Fall Weather Cycling Tips

Fall is now upon us leading to changing weather and road/trail conditions for cyclists.  While this change of season can present some hurdles to getting out for a ride, these can be overcome with the right equipment, apparel and a little know-how.  In this post I will present some of the tricks and safety tips that I have learned over the years commuting and riding during this transitional season.

See and Be Seen

Fall means less daylight hours and darkness begins to set in during the evening rush hour.  Get yourself some quality rechargeable LED lights to see and be seen by motorists.  Cloudy days and pre-dawn hours are also good times to have your lights on.  I'm a firm believer in lights "always on" no matter the time of day to increase my visibility.

Adjust the angle of your front light to accommodate for speed or conditions so as to not over drive your headlight.   Over driving your headlight coverage can put you in danger of hitting obstacles, potholes and other road hazards.

Exercise caution at intersections, especially during dark hours.  Motorists aren't always expecting cyclists to be out during the cold months and any way you can get their attention before crossing can keep you from being hit.  I will use a loud whistle to make my presence known if I think motorists are unaware of me.  If you are not sure whether a motorist knows you are there, err on the side of caution and don't put yourself in a position that could lead to being struck.  It is better to be safe than sorry.

Reflectives, in addition to lights, will help get you seen during low light hours.  I use Brilliant Reflective Stick-on Strips placed on my forks for approaching traffic and on my seat stays for better visibility from behind and the side.  These strips are made with 3M Scotchlite Reflective Material that is super bright and can be seen from up to 500 feet away letting motorists know of your presence.  Bike bags and apparel with reflective accents and brightly colored clothing are also good choices after dark to make yourself more visible.

There are a lot of anti-fog products on the market as well as many home remedies that you can find online to keep your glasses or goggles clear in the cold.  I use one on my daytime and nighttime eyewear to avoid that irritating fogging of my lenses.  Using a neck gaiter, balaclava, scarf or working up a sweat can fog up your glasses quickly and using an anti-fog of some sort will keep you seeing clearly.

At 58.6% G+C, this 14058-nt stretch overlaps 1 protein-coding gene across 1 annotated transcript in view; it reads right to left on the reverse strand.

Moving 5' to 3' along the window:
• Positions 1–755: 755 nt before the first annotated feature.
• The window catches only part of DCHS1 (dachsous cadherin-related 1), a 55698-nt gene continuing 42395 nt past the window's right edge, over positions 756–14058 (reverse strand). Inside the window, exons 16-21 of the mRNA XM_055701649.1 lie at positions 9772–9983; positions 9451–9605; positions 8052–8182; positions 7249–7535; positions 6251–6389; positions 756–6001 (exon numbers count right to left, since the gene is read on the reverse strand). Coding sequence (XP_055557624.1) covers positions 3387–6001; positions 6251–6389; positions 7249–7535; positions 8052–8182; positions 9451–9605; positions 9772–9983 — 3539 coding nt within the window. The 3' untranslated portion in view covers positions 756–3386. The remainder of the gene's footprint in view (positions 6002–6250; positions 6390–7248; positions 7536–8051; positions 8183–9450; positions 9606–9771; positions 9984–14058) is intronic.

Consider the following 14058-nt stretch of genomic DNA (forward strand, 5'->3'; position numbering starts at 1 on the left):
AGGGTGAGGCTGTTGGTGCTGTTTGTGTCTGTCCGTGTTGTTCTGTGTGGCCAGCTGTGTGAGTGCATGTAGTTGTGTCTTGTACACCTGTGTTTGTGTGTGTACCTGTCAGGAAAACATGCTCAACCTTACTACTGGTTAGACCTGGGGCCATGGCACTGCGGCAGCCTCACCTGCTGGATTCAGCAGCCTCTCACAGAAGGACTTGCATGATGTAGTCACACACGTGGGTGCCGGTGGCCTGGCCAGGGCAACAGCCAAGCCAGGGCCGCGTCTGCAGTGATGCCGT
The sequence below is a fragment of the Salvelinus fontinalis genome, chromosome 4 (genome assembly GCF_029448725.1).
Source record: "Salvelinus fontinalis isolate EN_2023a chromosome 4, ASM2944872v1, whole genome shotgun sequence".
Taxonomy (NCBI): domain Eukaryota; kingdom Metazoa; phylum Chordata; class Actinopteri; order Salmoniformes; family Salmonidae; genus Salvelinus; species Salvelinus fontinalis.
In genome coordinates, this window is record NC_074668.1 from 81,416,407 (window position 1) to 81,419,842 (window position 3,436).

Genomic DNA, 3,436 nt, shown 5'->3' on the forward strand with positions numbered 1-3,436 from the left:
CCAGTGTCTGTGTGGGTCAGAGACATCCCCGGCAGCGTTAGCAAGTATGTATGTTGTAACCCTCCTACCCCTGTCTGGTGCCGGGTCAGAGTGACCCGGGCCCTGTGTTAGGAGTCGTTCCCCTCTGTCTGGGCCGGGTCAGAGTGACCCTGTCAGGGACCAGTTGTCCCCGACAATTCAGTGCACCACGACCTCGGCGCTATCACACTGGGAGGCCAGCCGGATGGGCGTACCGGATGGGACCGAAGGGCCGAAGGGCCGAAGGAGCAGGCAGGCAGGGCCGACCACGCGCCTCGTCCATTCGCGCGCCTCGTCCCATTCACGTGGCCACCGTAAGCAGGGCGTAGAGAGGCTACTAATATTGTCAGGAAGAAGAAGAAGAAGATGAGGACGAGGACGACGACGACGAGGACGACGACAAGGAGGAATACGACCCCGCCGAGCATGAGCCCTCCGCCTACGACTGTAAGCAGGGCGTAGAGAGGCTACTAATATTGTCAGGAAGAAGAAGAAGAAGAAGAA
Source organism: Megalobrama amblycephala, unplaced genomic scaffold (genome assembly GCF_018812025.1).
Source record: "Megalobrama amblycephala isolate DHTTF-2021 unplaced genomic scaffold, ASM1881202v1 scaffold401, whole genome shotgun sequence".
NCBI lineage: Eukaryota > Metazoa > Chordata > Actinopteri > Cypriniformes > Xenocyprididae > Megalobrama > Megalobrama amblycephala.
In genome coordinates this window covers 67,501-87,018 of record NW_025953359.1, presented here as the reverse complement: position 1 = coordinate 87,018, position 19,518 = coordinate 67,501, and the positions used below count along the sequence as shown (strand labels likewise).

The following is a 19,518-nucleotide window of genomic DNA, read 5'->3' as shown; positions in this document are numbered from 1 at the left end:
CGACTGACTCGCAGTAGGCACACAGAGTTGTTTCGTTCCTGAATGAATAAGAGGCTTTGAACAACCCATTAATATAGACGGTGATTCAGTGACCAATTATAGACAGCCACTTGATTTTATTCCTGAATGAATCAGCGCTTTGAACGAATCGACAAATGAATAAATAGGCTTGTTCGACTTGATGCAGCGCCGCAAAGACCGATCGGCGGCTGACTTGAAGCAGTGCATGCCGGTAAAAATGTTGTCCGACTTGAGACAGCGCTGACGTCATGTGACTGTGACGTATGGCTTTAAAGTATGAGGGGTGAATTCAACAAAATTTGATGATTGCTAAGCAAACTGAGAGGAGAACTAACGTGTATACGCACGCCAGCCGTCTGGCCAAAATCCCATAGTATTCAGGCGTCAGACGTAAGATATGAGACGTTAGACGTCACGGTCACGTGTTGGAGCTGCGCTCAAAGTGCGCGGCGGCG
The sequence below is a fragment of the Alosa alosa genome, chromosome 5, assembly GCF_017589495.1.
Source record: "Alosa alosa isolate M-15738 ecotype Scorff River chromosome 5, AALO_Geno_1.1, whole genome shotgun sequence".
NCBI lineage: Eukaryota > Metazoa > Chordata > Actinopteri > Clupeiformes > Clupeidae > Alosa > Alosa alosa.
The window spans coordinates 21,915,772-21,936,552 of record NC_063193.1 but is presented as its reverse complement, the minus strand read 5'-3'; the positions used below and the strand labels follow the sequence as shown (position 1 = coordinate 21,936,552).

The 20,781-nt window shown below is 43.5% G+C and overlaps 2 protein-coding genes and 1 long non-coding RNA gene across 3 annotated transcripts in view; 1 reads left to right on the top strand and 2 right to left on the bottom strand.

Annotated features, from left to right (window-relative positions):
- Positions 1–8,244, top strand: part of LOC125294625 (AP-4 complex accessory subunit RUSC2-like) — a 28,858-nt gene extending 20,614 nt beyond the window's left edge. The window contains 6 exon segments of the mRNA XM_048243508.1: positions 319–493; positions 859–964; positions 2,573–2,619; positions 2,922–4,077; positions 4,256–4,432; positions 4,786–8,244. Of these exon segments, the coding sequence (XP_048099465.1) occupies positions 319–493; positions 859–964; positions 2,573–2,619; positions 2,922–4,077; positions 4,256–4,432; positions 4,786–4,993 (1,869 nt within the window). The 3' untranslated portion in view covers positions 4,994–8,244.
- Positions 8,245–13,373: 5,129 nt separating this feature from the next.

Road Conditions

The freeze/thaw cycle of fall can present some road hazards that you won't experience in warmer weather.  Frozen puddles and frost in the shadows can can present some slick riding conditions so keep alert and avoid these obstacles to keep your bike "rubber side down".

Fallen leaves on roadways and bike paths can hide potholes, frozen puddles and other obstacles you want to avoid to ride safely.  Moving over may mean you will have to take the lane to get safely by.

Check your tire pressure often and adjust accordingly as cold weather can lead to decreased psi.  Lowering your tire pressure can help put more of the tire in contact with the road providing better traction but release too much air and you risk pinch flats.  A lot of bike commuters will switch over to a wider tire choice this time of year to put a little more rubber on the road for a more confident ride feel.  I swap out my 35 mm tires to a wider 45 mm each year at this time.

Clothing Choices

Get your clothes picked out the night before based on the weather forecast for your commute or ride to save time getting ready in the morning.  This will also help to make sure you don't forget anything.

This is the time of year I start using all of my baselayers to provide the warmth and wicking needed to ride comfortably.  I use wool, polyester, and wool blends of different thicknesses to cover a wide variety of temperatures.  After some trial and error over the years I have gotten pretty good at picking the right one to pair with my jacket selection.  The key is to start out a ride a little chilly because you will start to generate your own heat soon enough.  Choosing a baseleayer that is too warm for the temperature will leave you starting out warm and cozy but soon lead to  overheating causing excessive sweat that will have you wet and chilled.

A neck gaiter and a windproof/breathable beanie under the helmet provides some extra warmth on chilly mornings and evenings.  When things warm up during the ride they can be removed and stored in a jacket pocket.

Get yourself a good pair of windproof/waterproof shoe covers to keep your feet warm and dry.  I wear mine over my cyclocross boots with wool socks to give me extra riding time in below freezing temperatures.

Keep the cold out with a quality windproof and breathable soft shell jacket.  It will cut wind's bite and let moisture and heat escape to help regulate your body temperature.  Jackets with zipper venting under the arms or in the front can be opened to cool you down so you don't become overheated and can be closed when you're comfortable again.  I'm a big fan of Gore Windstopper and Bontrager soft shell jackets but there are a lot of good choices out on the market.  If you don't have one of these in your cycling apparel arsenal, buying one is well worth the investment for cold weather cycling.

Riding during the fall months that lead into winter can be enjoyable with the right gear and know-how.  Don't let the cold or shorter days cut your riding season short.

No comments:

Post a Comment

Related Posts Plugin for WordPress, Blogger...